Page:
1
\$\begingroup\$

I have used Xbee's several times and I am working on a basic project which involves multiple MCUs talking to a central MCU and sending some updates such as Temp, GPS and etc...

Very basic setting bunch of Atmels ATMega controllers and they each have an Xbee connected to them. I am trying to take this a step forward and like to have professional design and printed on a PCB, also I have had several orders for the network, so I like to take this from an XBee based system to something more robust. I have looked into some TI's RF transceivers and Atmel's as well, but since I have never done an communication project from scratch I am scared to step into this dark area. I know RF is nothing but pain, dealing with the antenna's and noise, and etc... I was wondering if anyone can help me with some design notes, and examples, maybe a chip that can be interfaced and would be easy to program. again this is a really basic 2-way network and I don't need a long range. It's a residential building solution so I am thinking about 2.4Ghz, or 900 Mhz would do just fine, all I care is to bring down the cost of production while keeping the design and implementation process fairly easy.

Thanks

\$\endgroup\$
2
\$\begingroup\$

If you're designing for higher quantity or commercial release, you will be facing one big problem for rolling your own RF solution: compliance. Even though most electrical and electronic regulations are voluntary or self-certification, anything RF quickly needs to be FCC approved to be sold at all (assuming you're a US person). This is why it's actually a good idea to stick with a ready-made module. This way you can rely on the certification and compliance testing that they have already done.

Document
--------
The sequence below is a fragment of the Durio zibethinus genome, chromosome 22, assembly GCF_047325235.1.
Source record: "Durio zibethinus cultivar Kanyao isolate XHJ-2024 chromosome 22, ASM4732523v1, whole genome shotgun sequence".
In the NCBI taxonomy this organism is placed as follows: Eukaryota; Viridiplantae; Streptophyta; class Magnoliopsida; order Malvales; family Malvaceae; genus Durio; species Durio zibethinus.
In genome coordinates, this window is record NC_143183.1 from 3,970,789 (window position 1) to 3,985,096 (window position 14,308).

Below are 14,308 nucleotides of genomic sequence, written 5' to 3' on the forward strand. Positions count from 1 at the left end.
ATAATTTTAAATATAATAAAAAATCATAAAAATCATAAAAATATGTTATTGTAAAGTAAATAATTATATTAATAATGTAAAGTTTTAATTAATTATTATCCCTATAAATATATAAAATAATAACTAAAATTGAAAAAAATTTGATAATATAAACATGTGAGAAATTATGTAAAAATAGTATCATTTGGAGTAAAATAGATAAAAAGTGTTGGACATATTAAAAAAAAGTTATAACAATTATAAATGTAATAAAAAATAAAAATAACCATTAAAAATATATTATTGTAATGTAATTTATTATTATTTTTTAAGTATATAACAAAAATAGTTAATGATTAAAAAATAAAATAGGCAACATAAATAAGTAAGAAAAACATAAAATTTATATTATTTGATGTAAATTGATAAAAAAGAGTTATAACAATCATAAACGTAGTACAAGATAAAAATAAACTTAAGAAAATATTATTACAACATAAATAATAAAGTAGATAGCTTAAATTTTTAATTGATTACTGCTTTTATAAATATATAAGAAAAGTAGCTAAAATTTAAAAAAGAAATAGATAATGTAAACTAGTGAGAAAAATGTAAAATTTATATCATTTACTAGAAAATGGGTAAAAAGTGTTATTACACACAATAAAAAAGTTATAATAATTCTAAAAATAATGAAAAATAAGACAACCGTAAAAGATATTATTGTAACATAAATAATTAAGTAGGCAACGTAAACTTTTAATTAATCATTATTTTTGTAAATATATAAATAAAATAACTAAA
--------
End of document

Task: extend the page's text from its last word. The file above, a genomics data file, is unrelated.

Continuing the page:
Of course, this still means a lot of vendors remain. But I would definitely recommend sticking with complete modules instead of trying to build your own. They are slightly more expensive in quantity than for instance an nRF24L01+ solution (currently the lowest-cost fairly robust low-data rate RF solution on the market), but you don't have to go through expensive audits and tests.

\$\endgroup\$
  • \$\begingroup\$ Thanks. Fair enough, but the problem is not just the cost. Xbee is a hobby based module. It doesn't look that robust, and professional, also having it attached to a breakout board, makes it difficult to integrate it to a SMT circuit and wastes lots of space. I have PCBed my circuit and now I have to have a Through Hole only because of Xbee. Any suggestion that I can use a device similar to Xbee but in 'pre-fab' category? Have you used ZigBit? \$\endgroup\$ – Caspian Sep 30 '13 at 16:35
  • \$\begingroup\$ Well, that is just a matter of image and marketing then. If you don't like the XBee because you feel it's a hobby module, then you should choose something that feels more professional - although this really gets into the 'I don't like green PCBs' territory. And you can get lots of variants of XBee including SMT modules like this one: digiwireless-solutions.com/Bizit/store/img/p/… . \$\endgroup\$ – user36129 Oct 1 '13 at 8:51
  • \$\begingroup\$ WOW, taht's exactly what I was looking for. Thanks man, problem solved! \$\endgroup\$ – Caspian Oct 1 '13 at 18:37
1
\$\begingroup\$

There are lots of modules based on NRF24 or look/work alikes. Often they are available either with pins or as 'SMD module'. I sell the HopeRF RFM73 in pin version, but they also have an 'SMD' version, which is just the PCB without the pins:

enter image description here

\$\endgroup\$

Your Answer

By clicking “Post Your Answer”, you agree to our terms of service, privacy policy and cookie policy

Not the answer you're looking for? Browse other questions tagged or ask your own question.